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Sunday, 17 February 2013


Boogie-woogie is an African American style of piano-based blues that became popular in the late 1930s and early 1940s.

Boogie Woogie piano playing originated in the lumber and turpentine camps of Texas and in the sporting houses of that state in the early 1870s. Additional citations place the origins of boogie-woogie in the Piney Woods of northeast Texas.

It wasn't called the 'Boogie Woogie' then. George W Thomas was the fellow who used this style and first wrote it down. 

The word 'Boogie' already existed as a slang word for a party. 'Woogie' was then added as a rhyming element.

"New Orleans Hop Scop Blues", published in 1916, is claimed to be the first twelve-bar blues to be written with a boogie-woogie bass line.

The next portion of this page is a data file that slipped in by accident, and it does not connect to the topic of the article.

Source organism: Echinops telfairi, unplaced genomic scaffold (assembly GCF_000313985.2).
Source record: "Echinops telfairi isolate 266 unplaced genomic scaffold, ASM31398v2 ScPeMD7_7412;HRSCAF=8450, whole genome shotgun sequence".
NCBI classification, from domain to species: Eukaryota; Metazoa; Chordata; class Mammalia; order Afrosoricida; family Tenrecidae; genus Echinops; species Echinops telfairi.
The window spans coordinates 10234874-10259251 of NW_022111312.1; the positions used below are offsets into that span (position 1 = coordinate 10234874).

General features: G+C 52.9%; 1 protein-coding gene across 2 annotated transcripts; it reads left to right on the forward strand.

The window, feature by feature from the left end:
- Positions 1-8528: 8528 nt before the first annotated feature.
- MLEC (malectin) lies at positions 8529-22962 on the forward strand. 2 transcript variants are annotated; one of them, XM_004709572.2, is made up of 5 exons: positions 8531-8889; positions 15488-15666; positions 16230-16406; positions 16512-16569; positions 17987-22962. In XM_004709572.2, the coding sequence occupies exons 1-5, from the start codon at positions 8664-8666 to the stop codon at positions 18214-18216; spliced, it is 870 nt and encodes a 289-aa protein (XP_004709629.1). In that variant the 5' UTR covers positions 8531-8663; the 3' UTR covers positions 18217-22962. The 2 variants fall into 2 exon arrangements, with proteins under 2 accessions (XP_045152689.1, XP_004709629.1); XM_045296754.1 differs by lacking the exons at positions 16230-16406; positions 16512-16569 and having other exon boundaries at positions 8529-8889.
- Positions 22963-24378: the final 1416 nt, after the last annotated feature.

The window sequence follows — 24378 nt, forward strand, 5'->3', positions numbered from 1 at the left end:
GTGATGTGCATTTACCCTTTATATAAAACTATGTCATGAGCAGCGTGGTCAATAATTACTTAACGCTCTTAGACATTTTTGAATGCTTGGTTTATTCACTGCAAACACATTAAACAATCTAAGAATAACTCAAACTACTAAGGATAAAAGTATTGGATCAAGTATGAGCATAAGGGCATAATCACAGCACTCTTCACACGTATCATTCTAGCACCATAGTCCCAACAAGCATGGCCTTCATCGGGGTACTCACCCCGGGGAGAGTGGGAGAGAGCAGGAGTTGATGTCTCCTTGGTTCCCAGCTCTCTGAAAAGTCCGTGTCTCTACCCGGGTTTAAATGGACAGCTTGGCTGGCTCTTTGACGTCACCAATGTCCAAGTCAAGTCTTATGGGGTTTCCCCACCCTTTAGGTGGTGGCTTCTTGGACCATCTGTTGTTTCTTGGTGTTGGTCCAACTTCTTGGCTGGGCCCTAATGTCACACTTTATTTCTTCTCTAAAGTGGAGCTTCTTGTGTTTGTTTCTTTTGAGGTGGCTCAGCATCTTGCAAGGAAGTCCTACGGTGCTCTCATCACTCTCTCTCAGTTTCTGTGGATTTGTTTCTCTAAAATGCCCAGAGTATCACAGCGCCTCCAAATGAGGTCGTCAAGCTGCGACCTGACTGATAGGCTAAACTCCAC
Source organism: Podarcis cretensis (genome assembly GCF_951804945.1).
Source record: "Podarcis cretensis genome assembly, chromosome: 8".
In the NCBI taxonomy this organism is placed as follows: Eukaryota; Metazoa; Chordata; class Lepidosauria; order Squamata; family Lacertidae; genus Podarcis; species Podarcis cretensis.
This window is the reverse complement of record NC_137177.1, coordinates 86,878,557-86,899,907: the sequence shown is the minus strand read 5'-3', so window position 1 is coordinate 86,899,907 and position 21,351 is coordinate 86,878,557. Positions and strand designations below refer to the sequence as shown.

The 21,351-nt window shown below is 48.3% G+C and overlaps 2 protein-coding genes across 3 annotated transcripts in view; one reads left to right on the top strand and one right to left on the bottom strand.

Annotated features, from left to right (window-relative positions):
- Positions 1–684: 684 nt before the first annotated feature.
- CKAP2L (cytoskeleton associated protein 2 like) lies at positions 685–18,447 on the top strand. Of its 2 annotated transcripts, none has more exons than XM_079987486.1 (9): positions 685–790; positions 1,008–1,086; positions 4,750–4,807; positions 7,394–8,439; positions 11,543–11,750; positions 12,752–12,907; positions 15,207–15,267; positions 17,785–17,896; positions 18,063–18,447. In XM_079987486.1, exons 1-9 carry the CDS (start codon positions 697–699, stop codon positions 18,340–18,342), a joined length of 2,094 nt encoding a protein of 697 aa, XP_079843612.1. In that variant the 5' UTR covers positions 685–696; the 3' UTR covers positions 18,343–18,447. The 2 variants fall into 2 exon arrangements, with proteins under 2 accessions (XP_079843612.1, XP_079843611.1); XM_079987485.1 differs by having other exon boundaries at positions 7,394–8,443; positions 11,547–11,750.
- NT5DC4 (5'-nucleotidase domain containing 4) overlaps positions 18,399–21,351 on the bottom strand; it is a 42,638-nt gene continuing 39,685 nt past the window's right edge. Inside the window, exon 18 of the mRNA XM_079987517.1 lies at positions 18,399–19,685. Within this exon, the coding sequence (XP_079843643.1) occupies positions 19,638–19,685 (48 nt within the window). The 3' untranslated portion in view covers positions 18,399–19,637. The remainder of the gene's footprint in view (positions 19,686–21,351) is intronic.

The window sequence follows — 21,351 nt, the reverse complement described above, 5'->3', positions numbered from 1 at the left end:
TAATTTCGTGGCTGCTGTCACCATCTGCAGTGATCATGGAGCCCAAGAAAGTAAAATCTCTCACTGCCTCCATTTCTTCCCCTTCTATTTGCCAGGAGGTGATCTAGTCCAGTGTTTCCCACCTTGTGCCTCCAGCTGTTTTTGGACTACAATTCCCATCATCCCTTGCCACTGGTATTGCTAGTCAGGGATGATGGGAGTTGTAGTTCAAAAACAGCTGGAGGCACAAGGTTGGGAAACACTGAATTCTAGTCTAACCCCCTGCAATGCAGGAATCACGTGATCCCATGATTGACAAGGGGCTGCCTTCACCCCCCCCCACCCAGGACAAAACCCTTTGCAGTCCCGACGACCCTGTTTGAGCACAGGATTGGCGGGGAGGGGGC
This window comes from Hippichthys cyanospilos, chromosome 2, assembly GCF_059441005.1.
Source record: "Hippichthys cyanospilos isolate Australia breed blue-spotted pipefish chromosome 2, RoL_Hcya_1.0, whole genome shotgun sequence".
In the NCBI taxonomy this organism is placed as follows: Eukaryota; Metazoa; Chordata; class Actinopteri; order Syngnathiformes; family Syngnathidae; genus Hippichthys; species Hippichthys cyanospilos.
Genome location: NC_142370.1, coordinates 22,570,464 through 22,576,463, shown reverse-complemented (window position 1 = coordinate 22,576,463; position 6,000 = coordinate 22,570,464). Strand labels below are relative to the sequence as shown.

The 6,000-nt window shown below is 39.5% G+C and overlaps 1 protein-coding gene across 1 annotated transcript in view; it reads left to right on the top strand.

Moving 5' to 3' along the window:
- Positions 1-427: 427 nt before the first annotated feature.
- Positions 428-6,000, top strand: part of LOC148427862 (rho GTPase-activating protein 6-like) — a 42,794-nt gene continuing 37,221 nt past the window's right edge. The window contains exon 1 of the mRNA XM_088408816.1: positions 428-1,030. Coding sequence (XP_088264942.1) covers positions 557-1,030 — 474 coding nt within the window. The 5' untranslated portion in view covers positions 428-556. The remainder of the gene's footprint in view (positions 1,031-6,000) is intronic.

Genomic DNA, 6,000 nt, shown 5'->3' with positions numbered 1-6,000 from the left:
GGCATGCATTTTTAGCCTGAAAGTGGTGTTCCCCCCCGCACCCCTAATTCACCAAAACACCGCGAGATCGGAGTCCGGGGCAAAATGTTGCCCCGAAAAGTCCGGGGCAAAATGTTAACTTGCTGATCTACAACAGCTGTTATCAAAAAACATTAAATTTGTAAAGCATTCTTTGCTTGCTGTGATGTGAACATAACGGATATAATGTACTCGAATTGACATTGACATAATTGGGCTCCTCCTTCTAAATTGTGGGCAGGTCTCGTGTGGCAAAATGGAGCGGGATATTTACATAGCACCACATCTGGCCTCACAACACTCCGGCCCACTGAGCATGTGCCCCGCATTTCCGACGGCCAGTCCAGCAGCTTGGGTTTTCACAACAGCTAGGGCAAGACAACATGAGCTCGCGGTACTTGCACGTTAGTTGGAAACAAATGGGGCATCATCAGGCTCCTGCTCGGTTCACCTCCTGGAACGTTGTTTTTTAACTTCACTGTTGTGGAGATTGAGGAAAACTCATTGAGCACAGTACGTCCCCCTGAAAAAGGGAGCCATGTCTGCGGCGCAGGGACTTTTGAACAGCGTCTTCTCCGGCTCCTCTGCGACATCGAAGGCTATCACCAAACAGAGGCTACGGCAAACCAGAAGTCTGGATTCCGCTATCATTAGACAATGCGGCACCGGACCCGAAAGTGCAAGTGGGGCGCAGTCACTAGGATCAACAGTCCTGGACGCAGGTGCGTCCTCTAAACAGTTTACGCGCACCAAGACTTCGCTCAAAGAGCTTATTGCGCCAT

The first time the modern-day spelling of "boogie-woogie" was used in a title of a published audio recording of music appears to be Pine Top Smith's December 1928 recording titled, "Pine Top's Boogie Woogie", a song whose lyrics contain dance instructions to "boogie-woogie."

The boogie-woogie fad lasted from the late 1930s into the early 1950s, and made a major contribution to the development of jump blues and ultimately to rock and roll, epitomized by Little Richard and Jerry Lee Lewis.

Boogie woogie progressions are exactly the same as rock n roll progressions. It is the I-IV-V chord progression that is played at a fast pace.

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